How You Can Make Hundreds of Hundreds a Year Helping Cancer Survivors


I rushed back to work as soon as my treatment was over. Everything was the same, but I was different. My colleagues are all upset about the minutiae of marketing stuff, and I think: “Wow, that was me.” I felt that I could make a big contribution, but I wasn’t sure how.

People often asked me to talk to their family members or friends who had cancer. One of the first questions people asked was: “What about my hair?” I was worried about that too, and I wondered if that made me stupid and worthless. But when you’re healthy, hair is just hair. When you’re sick, it’s something else entirely. It’s a time when you take on a very private struggle in public.

I warned people about it wig I share my experience, which was bad. The sellers rushed, tried to push me, and did not want me to bring a friend to get advice. I started my company so others wouldn’t go through that.

I sunk in wig business. I met with wholesalers, retailers, and stylists in Brooklyn wig of the region and spoke to women who dress wigs. I hired four part-time specialists, each of whom was connected to someone with cancer. They deliver wig samples in people’s homes and make them the way the client likes. My prices — anywhere from $50 to $5,000 a wig depending on the hair — are comparable to wig shops because I don’t have much money.

My three oncologists put my brochures in their offices on December 17, 2003. I got my first client on the 23rd. I had helped 100 clients when my business was fully operational in October, 2004. Now, I am making deals with other women to expand to several states.

This is not the type of business that people write their name down in case they need it. You never know about a company until you need it. I rely on word of mouth from doctors and service providers. I knew I would come this November, when my business was listed as a preferred provider by Oxford Health Plan.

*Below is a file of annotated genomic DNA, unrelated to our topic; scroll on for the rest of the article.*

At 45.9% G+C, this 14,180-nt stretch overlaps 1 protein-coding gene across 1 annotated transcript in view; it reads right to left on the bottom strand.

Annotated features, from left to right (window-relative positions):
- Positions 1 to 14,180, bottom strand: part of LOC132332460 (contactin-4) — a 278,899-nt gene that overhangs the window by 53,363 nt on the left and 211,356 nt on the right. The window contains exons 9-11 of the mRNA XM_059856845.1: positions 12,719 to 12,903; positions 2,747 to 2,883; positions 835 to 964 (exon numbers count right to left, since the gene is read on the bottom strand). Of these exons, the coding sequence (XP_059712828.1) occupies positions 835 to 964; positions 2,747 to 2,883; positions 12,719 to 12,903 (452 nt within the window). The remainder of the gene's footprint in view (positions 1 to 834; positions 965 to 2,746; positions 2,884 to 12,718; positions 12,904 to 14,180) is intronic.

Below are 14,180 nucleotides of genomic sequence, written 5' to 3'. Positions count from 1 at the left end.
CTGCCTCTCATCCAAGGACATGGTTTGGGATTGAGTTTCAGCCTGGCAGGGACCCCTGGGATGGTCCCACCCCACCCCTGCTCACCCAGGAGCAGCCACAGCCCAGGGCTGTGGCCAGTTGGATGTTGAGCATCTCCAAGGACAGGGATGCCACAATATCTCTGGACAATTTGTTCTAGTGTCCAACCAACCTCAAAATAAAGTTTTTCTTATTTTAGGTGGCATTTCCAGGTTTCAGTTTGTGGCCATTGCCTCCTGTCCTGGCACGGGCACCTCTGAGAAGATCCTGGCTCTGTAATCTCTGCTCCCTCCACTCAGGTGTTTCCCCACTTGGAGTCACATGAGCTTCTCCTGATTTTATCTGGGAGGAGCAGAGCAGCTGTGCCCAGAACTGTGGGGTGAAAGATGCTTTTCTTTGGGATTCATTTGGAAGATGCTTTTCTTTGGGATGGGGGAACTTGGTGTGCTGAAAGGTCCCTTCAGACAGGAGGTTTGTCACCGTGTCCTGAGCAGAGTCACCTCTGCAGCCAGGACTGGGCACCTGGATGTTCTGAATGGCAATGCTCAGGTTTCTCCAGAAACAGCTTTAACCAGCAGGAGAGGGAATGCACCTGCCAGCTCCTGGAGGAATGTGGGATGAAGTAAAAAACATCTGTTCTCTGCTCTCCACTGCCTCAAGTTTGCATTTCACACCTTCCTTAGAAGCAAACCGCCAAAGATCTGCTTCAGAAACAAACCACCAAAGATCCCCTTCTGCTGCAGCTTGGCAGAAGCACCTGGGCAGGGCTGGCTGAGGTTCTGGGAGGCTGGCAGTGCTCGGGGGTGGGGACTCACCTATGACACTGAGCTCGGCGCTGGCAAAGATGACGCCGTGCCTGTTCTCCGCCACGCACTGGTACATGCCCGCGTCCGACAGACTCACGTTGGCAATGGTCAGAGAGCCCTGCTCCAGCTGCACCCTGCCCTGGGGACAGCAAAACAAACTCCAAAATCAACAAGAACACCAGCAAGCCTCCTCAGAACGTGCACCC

Soon I started getting calls from my area — women in Pennsylvania, Massachusetts, and West Virginia — which led to a new service called Look Just Like You. Women send us pre-chemotherapy photos with their hair styled the way they like it, and we recreate that style and color a wig.

Part of my philosophy is that any franchise should give back to the medical community. All of our business expenses are charged to credit cards that reimburse 2% of the charge to St. Jude’s for Cancer Research. And I intend that one day we will be able to contribute to cancer research tests.

My business is about service. I will not hire a franchisee who cannot treat customers with the same level of compassion and care that we provide at our existing locations. That’s a lot of our work — interviewing prospective franchisees and their character references and career references in general. We have to make sure they are excited about the impact they can have on others, not just the business.

In fact, far and away the biggest thing is increasing awareness, letting people know that this type of service exists. I often say that the client won’t know about us until they have to. You don’t put the name Girl on the Go in order to have it one day when you need it.

Most of our clients find us online and some find us on the American Cancer Society website — the New York City chapter lists. When people find out about us, they say they feel very lucky to have found that. I wish I had the money to do advertising that would minimize the role that luck plays in finding us.


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